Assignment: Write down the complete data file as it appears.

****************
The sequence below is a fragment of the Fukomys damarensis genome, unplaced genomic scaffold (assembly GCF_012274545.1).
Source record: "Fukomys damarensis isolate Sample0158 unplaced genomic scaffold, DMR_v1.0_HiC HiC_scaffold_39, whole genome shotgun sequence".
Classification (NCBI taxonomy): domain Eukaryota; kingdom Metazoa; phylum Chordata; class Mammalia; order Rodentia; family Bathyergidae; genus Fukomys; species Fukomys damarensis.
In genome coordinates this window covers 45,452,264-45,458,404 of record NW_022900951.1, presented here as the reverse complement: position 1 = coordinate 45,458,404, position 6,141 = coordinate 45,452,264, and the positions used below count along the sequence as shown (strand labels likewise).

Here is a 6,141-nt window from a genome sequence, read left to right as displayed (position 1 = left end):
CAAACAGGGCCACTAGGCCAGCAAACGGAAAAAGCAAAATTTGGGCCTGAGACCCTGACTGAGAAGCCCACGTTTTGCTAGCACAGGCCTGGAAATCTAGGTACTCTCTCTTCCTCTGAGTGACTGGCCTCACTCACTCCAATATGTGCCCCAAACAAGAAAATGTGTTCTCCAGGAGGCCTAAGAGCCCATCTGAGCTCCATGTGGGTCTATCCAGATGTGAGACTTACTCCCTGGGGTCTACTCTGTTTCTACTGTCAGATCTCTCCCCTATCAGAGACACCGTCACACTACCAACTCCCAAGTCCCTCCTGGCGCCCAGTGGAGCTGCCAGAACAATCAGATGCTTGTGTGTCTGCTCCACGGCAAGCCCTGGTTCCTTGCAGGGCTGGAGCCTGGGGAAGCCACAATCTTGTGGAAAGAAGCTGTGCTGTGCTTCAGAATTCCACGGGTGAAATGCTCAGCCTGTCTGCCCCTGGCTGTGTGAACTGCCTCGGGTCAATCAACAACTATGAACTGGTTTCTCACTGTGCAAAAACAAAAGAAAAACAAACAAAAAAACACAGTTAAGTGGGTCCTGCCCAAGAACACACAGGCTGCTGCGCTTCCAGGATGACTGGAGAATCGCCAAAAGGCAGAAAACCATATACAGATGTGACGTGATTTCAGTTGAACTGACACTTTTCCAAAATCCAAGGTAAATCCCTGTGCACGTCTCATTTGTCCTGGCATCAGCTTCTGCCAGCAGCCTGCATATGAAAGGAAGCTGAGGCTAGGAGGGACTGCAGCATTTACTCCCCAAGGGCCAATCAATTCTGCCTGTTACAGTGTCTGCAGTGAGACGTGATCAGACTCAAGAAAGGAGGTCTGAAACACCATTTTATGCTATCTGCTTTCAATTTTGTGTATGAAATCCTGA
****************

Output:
The sequence below is a fragment of the Fukomys damarensis genome, unplaced genomic scaffold (assembly GCF_012274545.1).
Source record: "Fukomys damarensis isolate Sample0158 unplaced genomic scaffold, DMR_v1.0_HiC HiC_scaffold_39, whole genome shotgun sequence".
Classification (NCBI taxonomy): domain Eukaryota; kingdom Metazoa; phylum Chordata; class Mammalia; order Rodentia; family Bathyergidae; genus Fukomys; species Fukomys damarensis.
In genome coordinates this window covers 45,452,264-45,458,404 of record NW_022900951.1, presented here as the reverse complement: position 1 = coordinate 45,458,404, position 6,141 = coordinate 45,452,264, and the positions used below count along the sequence as shown (strand labels likewise).

Here is a 6,141-nt window from a genome sequence, read left to right as displayed (position 1 = left end):
CAAACAGGGCCACTAGGCCAGCAAACGGAAAAAGCAAAATTTGGGCCTGAGACCCTGACTGAGAAGCCCACGTTTTGCTAGCACAGGCCTGGAAATCTAGGTACTCTCTCTTCCTCTGAGTGACTGGCCTCACTCACTCCAATATGTGCCCCAAACAAGAAAATGTGTTCTCCAGGAGGCCTAAGAGCCCATCTGAGCTCCATGTGGGTCTATCCAGATGTGAGACTTACTCCCTGGGGTCTACTCTGTTTCTACTGTCAGATCTCTCCCCTATCAGAGACACCGTCACACTACCAACTCCCAAGTCCCTCCTGGCGCCCAGTGGAGCTGCCAGAACAATCAGATGCTTGTGTGTCTGCTCCACGGCAAGCCCTGGTTCCTTGCAGGGCTGGAGCCTGGGGAAGCCACAATCTTGTGGAAAGAAGCTGTGCTGTGCTTCAGAATTCCACGGGTGAAATGCTCAGCCTGTCTGCCCCTGGCTGTGTGAACTGCCTCGGGTCAATCAACAACTATGAACTGGTTTCTCACTGTGCAAAAACAAAAGAAAAACAAACAAAAAAACACAGTTAAGTGGGTCCTGCCCAAGAACACACAGGCTGCTGCGCTTCCAGGATGACTGGAGAATCGCCAAAAGGCAGAAAACCATATACAGATGTGACGTGATTTCAGTTGAACTGACACTTTTCCAAAATCCAAGGTAAATCCCTGTGCACGTCTCATTTGTCCTGGCATCAGCTTCTGCCAGCAGCCTGCATATGAAAGGAAGCTGAGGCTAGGAGGGACTGCAGCATTTACTCCCCAAGGGCCAATCAATTCTGCCTGTTACAGTGTCTGCAGTGAGACGTGATCAGACTCAAGAAAGGAGGTCTGAAACACCATTTTATGCTATCTGCTTTCAATTTTGTGTATGAAATCCTGA